For every hour after midnight that pubs are open, there is a 15% to 20% increase in violence, drink driving and emergency department attendances. Shutting pubs at 3:30am in Newcastle, NSW, rather than 5am, resulted in a 37% decrease in assaults. Paradoxically, there has been a 25% increase in liquor licences in Newcastle and people simply go out earlier and even spend more.

So we do know that straightforward measures such as shutting pubs earlier are meaningful in the Australian context, but are extremely unpopular with industry. And across Australia there has been little action from political parties that receive industry donations.

There is clear evidence showing the role alcohol plays in violence. AAP Image/Joe Castro

How does alcohol increase the likelihood of violence?

Dr Fox makes anecdotal comparisons between countries such as Iceland, Spain and Italy. But put simply, Australia is not Italy. In Italy, when people drink, they drink less on any single drinking occasion than the average Australian. Dr Fox even relates a personal account about how, one night when she was at a bar, some young men started to get rowdy and the bartender gave them whiskey to calm them down.

This might make an engaging story but it falls well short of scientific evidence. We don’t know what happened to the young men later that night when they met on the street outside or when they got home. Real violence often happens in the blink of an eye.

It is well-documented what happens to humans when they drink alcohol: reduced cognitive ability, disinhibition, inability to think of consequences, poor interpretation of social cues and obsessional thinking about single details.

These effects have been found in many studies and are reliably replicated across many cultures.

Research from around the world has shown that people are much more likely to be victims of alcohol-related violence when they are heavily intoxicated.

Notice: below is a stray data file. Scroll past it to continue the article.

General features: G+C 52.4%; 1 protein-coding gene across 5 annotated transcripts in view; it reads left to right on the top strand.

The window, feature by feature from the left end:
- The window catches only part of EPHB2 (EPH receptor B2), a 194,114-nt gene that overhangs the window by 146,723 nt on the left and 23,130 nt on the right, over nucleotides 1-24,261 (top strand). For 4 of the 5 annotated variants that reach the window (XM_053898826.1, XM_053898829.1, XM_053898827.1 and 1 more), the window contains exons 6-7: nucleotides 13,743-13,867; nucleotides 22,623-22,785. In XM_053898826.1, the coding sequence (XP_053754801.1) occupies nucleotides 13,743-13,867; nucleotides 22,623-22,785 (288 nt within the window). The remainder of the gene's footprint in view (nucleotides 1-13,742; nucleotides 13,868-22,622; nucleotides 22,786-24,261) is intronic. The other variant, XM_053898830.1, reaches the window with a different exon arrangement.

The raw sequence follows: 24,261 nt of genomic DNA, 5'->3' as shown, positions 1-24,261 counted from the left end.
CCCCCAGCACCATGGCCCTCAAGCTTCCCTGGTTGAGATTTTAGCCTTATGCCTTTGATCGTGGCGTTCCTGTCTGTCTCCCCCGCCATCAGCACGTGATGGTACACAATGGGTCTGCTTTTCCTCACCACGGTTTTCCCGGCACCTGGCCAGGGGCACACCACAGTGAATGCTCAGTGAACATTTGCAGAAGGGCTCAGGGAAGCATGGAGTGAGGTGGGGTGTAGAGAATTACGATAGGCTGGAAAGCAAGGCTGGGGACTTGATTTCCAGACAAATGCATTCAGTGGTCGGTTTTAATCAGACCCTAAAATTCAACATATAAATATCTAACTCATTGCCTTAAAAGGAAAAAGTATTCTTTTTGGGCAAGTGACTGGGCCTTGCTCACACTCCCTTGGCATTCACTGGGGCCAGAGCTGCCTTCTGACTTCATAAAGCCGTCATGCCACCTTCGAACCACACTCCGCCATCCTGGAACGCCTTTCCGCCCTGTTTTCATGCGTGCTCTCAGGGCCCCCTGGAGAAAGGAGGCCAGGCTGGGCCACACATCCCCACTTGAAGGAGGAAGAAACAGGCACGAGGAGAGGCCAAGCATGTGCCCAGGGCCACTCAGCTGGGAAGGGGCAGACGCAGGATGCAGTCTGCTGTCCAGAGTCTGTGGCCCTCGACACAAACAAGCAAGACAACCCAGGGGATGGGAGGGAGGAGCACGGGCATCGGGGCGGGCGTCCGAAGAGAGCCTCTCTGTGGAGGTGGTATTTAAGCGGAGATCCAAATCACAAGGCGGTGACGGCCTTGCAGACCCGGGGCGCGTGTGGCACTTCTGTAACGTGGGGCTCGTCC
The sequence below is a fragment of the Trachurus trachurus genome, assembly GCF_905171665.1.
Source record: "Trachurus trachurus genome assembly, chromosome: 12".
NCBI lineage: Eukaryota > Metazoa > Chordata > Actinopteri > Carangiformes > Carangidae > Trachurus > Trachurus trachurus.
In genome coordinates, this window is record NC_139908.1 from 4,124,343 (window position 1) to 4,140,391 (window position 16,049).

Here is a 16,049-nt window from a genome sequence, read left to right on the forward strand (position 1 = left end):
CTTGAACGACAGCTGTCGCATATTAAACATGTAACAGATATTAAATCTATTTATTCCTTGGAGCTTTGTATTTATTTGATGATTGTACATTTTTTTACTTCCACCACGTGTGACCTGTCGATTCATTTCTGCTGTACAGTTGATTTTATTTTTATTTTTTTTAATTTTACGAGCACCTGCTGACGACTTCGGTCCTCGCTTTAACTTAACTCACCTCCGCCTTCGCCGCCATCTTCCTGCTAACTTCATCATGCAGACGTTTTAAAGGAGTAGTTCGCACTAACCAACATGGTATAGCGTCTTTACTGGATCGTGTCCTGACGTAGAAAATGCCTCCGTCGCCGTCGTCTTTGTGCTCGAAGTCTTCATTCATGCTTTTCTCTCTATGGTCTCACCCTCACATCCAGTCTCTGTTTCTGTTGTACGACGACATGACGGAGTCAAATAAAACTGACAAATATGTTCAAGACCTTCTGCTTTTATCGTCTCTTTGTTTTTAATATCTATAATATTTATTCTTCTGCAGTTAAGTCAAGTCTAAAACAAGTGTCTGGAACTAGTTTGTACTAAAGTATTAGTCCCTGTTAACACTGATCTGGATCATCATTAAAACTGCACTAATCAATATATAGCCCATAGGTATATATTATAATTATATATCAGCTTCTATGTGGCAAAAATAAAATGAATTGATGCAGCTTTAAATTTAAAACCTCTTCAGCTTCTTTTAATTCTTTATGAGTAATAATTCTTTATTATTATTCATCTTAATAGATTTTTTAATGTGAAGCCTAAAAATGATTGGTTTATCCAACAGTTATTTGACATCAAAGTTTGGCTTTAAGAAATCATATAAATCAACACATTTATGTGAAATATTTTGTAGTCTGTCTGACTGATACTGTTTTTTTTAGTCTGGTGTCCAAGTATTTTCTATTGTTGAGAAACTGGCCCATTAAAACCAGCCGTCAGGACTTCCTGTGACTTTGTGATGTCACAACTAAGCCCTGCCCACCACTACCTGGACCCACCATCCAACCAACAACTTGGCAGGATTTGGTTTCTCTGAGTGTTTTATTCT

This is why we have responsible service of alcohol laws. When people are drunk, they make poor decisions, especially the decision to keep drinking.


It’s not correct to say you can’t “alter the culture of violence and anti-social behaviour in any meaningful way” by tackling the way people drink. There is a lot of evidence showing that changing people’s drinking hours and consumption patterns reduces violence and hospital admissions – which is a lot more significant than tinkering at the margins of culture.


This review is a fair assessment of the question as to whether achieving cultural change is more effective than reducing alcohol related violence by curbing alcohol consumption.

As the reviewer rightly concludes, the evidence that measures to reduce consumption are effective is coherent and persuasive, while arguments to the contrary – including those put forward by Dr Fox – generally rely more on anecdote and intuition than empirical research.

Attempts to change Australia’s drinking culture using education campaigns have a poor record. At best, a small and temporary improvement is reported from some evaluations, while others show no change or even worse outcomes. The drinks industry is capable of spending many, many times more on continual and positive advertising than what governments can afford to spend on intermittent cautionary campaigns. This is not, and never has been, a level playing field.

The evidence is slowly accumulating for some control of alcohol advertising, marketing and promotion, as the current self-regulatory system is widely recognised to be worse than a joke. But no one should underestimate the political difficulties of achieving this. – Alex Wodak